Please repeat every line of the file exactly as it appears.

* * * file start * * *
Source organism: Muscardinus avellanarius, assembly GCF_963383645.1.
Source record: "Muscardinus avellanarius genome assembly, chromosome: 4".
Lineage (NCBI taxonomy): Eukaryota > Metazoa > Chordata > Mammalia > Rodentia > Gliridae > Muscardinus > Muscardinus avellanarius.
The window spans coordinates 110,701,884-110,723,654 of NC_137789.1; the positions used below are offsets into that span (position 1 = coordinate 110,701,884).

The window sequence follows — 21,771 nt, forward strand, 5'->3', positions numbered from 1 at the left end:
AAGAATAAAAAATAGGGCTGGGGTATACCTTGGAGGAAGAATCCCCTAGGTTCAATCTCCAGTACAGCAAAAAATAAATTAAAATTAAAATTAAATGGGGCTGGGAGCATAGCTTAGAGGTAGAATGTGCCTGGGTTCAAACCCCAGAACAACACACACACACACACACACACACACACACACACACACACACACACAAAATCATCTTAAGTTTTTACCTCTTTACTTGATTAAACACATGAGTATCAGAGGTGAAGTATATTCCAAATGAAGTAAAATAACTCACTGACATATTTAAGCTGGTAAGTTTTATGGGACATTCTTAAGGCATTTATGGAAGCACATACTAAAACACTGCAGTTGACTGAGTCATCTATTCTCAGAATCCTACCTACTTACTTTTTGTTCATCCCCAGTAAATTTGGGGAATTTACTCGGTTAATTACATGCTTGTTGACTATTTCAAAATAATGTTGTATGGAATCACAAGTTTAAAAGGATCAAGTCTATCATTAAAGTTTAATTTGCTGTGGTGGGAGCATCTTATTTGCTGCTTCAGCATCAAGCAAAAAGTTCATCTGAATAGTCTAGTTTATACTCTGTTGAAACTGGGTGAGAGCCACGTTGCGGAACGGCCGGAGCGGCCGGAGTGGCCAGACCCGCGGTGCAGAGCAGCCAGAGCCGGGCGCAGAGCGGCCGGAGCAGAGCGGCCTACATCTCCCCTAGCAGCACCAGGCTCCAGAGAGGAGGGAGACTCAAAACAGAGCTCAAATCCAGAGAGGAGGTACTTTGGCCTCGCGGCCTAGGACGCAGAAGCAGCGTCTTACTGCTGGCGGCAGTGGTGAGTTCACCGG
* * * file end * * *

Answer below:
Source organism: Muscardinus avellanarius, assembly GCF_963383645.1.
Source record: "Muscardinus avellanarius genome assembly, chromosome: 4".
Lineage (NCBI taxonomy): Eukaryota > Metazoa > Chordata > Mammalia > Rodentia > Gliridae > Muscardinus > Muscardinus avellanarius.
The window spans coordinates 110,701,884-110,723,654 of NC_137789.1; the positions used below are offsets into that span (position 1 = coordinate 110,701,884).

The window sequence follows — 21,771 nt, forward strand, 5'->3', positions numbered from 1 at the left end:
AAGAATAAAAAATAGGGCTGGGGTATACCTTGGAGGAAGAATCCCCTAGGTTCAATCTCCAGTACAGCAAAAAATAAATTAAAATTAAAATTAAATGGGGCTGGGAGCATAGCTTAGAGGTAGAATGTGCCTGGGTTCAAACCCCAGAACAACACACACACACACACACACACACACACACACACACACACACACACAAAATCATCTTAAGTTTTTACCTCTTTACTTGATTAAACACATGAGTATCAGAGGTGAAGTATATTCCAAATGAAGTAAAATAACTCACTGACATATTTAAGCTGGTAAGTTTTATGGGACATTCTTAAGGCATTTATGGAAGCACATACTAAAACACTGCAGTTGACTGAGTCATCTATTCTCAGAATCCTACCTACTTACTTTTTGTTCATCCCCAGTAAATTTGGGGAATTTACTCGGTTAATTACATGCTTGTTGACTATTTCAAAATAATGTTGTATGGAATCACAAGTTTAAAAGGATCAAGTCTATCATTAAAGTTTAATTTGCTGTGGTGGGAGCATCTTATTTGCTGCTTCAGCATCAAGCAAAAAGTTCATCTGAATAGTCTAGTTTATACTCTGTTGAAACTGGGTGAGAGCCACGTTGCGGAACGGCCGGAGCGGCCGGAGTGGCCAGACCCGCGGTGCAGAGCAGCCAGAGCCGGGCGCAGAGCGGCCGGAGCAGAGCGGCCTACATCTCCCCTAGCAGCACCAGGCTCCAGAGAGGAGGGAGACTCAAAACAGAGCTCAAATCCAGAGAGGAGGTACTTTGGCCTCGCGGCCTAGGACGCAGAAGCAGCGTCTTACTGCTGGCGGCAGTGGTGAGTTCACCGG